The student mental health pandemic

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“rain” by wwnorm / licensed under CC BY-NC-SA 2.0

Sophia Maltese, Editor in Chief

How many times a day do you think about quitting?

I’ll be honest, I think about it sometimes — how nice it would be to rest for an entire day without emails to answer or Zoom meetings to attend, since this digital world has created the expectation that I am reachable 24/7. I’m often hesitant to even leave my computer while working, in case someone messages me or calls over Zoom.

It’s overwhelming. We all feel it. Even those of us who get good grades, have an internship, have friends and are involved on campus. Clearly, there is a mental health pandemic plaguing our peers.

The signs are there. In class, eyes barely visible above masks are sunken and tired. When professors ask the class how they’re doing, no one has the heart to answer “good.” We all mumble, unwilling to admit that we’re drowning in defeat.

Many of us have lost loved ones to COVID-19, and when the week of acceptable grieving time is over, we’re supposed to be back on our feet and ready to work. It seems like work is all there is left.

Without a spring break and with harsh course work, mental health among students is declining at an unsustainable rate. As I write this, the weather outside is beautiful, yet only a handful of students dot the quad. Normally, it would be filled with people studying and socializing. Now, it’s quiet.

I know we’re all tired. I know it’s unfair to preach to the greater powers that schedule school days about feeling isolated and overwhelmed when I have no idea about their reality. But despite this, the overwhelming presence of a mental health pandemic rages around me. My closest friends are questioning their place in the world, losing confidence, falling behind in classes and desperately wanting their final semester to be over.

I write this as a public request. The students need understanding. We need a break and not a half-baked mental health day. If something like that is going to happen again, please make the day off mandatory and not hastily scheduled in the middle of midterms. 

Not only do I see students falling behind, I see their spirit leaving them. Many of us are faced with life-defining decisions to make, jobs to apply to and a professional world that grows colder and smaller every day.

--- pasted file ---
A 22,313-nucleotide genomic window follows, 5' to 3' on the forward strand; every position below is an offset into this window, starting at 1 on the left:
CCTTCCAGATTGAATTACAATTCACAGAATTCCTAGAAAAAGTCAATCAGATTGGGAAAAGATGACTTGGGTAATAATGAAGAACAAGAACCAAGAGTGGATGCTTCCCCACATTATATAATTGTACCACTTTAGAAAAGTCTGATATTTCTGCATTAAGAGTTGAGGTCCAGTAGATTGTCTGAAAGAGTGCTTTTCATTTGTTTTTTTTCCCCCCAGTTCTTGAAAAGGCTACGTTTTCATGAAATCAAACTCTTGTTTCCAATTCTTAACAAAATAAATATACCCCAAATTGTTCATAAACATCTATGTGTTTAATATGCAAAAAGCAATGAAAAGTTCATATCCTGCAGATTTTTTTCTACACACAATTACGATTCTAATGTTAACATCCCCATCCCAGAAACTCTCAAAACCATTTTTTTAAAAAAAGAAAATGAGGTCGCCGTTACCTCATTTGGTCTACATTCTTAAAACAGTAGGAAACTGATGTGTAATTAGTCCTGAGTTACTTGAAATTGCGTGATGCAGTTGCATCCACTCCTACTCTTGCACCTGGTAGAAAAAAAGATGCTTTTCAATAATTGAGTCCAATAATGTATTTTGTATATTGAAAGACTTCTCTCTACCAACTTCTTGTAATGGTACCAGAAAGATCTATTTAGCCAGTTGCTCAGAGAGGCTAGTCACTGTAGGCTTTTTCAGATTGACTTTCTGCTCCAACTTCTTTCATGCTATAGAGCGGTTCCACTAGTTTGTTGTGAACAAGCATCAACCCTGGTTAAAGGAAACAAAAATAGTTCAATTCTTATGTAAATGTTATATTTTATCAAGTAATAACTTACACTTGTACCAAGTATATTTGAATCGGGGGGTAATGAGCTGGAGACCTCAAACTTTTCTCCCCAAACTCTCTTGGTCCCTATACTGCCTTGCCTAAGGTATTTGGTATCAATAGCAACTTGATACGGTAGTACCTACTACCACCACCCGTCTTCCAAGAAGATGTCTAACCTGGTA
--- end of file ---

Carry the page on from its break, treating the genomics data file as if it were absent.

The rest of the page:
I know many who have taken advantage of the resources the Counseling Center offers, and the employees there genuinely care and do a great job. Still, it’s not enough. We continue to drown. We continue to be pitted against our University over decisions on tenure, shortened breaks and department and budget cuts.

If the administration really cares about the students as much as they say they do in their once-a-month email updates, then maybe they would ask us what we want instead of guessing. There has been a disturbing lack of transparency and communication. This needs to change so that the University can better use the resources we provide to accommodate the changing needs of the student body. 

I thought the mission of John Carroll was to “inspire individuals to excel in learning, leadership and service in the region and in the world.”

Well, I don’t think I’ve encountered a single person who is “inspired” this semester.

It’s amazing how an institution can tear itself apart from the inside. We all need to work together to get through this. It should not be the students against the faculty against the administration. We need compromise and understanding. We need patience. We need a single, blessed, no-class, no-assignment, restful, healing day off.

Students, help me share your voice. For those who agree with what I have written here, leave your name as a comment like you’re signing a petition, asking the higher-ups to take a minute to understand that mental health is a struggle for the majority of us.

Is that so impossible?